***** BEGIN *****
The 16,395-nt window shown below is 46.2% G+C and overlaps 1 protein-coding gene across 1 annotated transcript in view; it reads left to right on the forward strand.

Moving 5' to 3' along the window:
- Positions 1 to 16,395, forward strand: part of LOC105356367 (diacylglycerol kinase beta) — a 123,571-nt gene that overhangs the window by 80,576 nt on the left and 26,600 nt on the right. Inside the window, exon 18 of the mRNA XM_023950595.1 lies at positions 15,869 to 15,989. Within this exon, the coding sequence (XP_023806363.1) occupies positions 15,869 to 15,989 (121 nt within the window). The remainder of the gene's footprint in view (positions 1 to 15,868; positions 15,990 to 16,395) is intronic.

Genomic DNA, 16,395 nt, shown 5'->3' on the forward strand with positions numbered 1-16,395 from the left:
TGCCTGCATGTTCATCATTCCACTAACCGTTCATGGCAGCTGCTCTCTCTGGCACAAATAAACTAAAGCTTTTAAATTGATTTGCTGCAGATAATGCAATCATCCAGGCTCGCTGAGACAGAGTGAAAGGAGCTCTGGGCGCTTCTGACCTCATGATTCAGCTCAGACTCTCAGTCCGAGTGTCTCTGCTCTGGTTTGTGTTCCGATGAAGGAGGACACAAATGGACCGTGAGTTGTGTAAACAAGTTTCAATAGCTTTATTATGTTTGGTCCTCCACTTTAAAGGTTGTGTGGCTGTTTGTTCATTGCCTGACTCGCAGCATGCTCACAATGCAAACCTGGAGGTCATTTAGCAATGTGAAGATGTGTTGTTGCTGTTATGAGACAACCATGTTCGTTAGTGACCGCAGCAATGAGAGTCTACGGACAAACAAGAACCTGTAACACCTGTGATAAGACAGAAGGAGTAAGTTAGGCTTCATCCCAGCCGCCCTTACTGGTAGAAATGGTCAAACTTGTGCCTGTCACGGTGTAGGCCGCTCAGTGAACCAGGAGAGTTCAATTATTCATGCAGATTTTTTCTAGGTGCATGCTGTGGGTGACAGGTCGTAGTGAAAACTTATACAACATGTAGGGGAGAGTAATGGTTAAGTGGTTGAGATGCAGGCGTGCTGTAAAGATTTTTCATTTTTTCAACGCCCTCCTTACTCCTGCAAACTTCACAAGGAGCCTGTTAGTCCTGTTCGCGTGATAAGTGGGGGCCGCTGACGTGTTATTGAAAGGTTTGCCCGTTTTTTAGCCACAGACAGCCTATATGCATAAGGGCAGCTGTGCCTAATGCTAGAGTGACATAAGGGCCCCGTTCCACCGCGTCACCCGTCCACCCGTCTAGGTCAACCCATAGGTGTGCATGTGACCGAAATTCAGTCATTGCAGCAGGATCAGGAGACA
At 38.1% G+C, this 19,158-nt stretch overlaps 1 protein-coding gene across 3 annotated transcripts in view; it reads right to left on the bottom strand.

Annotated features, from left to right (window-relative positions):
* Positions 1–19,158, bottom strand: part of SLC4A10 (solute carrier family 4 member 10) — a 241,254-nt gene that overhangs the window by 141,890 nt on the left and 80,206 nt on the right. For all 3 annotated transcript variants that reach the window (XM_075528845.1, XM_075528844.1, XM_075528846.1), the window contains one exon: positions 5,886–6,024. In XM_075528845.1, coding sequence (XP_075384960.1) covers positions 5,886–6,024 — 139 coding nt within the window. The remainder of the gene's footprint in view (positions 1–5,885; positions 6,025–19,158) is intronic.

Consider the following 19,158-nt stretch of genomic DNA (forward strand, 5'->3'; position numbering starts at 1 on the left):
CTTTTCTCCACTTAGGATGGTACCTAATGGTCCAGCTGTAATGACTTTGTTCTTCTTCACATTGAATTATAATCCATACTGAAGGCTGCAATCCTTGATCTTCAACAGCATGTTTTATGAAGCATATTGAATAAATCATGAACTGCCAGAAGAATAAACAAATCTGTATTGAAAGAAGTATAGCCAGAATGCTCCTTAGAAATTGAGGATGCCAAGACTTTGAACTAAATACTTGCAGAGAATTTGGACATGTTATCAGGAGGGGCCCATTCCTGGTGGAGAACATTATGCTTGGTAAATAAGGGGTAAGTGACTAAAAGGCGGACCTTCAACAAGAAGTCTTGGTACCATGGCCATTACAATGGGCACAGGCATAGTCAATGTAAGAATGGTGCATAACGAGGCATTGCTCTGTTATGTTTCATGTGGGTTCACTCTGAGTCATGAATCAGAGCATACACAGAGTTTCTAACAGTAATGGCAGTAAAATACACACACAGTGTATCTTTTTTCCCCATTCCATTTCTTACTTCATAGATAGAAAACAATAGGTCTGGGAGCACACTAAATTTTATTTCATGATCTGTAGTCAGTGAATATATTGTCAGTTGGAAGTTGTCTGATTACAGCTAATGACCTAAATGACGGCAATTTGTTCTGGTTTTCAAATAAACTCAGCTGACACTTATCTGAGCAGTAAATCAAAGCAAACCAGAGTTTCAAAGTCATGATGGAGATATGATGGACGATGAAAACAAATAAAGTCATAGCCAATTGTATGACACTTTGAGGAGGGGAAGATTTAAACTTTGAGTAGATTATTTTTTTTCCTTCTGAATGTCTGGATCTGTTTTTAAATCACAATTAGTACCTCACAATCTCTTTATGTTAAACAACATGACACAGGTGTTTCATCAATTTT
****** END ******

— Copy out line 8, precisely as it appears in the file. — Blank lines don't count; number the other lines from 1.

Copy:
* Positions 1–19,158, bottom strand: part of SLC4A10 (solute carrier family 4 member 10) — a 241,254-nt gene that overhangs the window by 141,890 nt on the left and 80,206 nt on the right. For all 3 annotated transcript variants that reach the window (XM_075528845.1, XM_075528844.1, XM_075528846.1), the window contains one exon: positions 5,886–6,024. In XM_075528845.1, coding sequence (XP_075384960.1) covers positions 5,886–6,024 — 139 coding nt within the window. The remainder of the gene's footprint in view (positions 1–5,885; positions 6,025–19,158) is intronic.